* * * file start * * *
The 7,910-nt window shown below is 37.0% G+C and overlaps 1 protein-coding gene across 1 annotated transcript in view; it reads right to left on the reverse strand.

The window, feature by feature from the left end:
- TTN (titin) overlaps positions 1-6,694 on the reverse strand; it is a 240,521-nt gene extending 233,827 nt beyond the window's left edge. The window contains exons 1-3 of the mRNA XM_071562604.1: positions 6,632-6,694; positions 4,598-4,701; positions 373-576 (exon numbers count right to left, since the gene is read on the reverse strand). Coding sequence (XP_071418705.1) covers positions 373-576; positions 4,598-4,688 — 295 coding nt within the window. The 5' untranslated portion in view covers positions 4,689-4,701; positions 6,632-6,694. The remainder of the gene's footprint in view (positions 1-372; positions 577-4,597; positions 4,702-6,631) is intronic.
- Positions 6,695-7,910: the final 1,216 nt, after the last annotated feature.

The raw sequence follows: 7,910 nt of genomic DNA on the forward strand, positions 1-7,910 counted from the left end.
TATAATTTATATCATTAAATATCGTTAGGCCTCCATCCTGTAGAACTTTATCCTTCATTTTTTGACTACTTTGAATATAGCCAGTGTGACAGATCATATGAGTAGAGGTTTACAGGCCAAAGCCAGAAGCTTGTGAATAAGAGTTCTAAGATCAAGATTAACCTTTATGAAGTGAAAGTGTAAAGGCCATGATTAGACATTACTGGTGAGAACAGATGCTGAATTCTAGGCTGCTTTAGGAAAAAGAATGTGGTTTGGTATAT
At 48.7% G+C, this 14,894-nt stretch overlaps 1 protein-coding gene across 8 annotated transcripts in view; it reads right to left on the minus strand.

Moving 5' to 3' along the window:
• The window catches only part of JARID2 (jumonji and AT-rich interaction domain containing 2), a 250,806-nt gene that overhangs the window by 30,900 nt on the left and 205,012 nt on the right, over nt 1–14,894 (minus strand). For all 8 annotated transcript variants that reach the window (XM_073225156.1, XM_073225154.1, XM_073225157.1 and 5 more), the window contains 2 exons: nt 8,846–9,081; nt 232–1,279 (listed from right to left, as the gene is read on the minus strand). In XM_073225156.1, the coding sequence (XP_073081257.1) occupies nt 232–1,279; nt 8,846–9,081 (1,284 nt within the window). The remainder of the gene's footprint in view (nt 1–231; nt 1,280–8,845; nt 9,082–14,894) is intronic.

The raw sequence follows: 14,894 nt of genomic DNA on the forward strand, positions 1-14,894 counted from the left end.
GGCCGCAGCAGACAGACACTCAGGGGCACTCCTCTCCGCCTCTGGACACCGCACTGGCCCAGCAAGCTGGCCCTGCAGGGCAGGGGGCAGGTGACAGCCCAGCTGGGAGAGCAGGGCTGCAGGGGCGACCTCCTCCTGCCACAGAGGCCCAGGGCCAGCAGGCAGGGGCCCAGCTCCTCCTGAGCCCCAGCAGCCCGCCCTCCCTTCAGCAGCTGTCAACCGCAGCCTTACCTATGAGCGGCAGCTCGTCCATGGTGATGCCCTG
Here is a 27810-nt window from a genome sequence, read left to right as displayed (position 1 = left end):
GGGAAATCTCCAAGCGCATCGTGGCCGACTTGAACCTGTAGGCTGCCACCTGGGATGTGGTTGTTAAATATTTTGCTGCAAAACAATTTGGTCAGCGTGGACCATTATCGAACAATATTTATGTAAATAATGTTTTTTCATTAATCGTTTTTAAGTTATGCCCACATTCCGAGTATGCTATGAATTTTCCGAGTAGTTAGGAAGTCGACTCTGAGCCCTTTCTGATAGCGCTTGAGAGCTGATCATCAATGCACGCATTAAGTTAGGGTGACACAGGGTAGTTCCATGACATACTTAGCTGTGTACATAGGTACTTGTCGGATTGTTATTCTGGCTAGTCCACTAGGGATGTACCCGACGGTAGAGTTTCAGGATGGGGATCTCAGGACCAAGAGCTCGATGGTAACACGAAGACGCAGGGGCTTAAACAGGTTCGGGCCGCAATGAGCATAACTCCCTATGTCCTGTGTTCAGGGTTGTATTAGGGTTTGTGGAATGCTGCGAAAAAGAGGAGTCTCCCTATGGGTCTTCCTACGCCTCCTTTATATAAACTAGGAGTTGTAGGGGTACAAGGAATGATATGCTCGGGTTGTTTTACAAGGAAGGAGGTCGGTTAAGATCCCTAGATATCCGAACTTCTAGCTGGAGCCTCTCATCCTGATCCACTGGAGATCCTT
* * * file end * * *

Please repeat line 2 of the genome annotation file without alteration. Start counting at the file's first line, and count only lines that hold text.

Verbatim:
The window, feature by feature from the left end: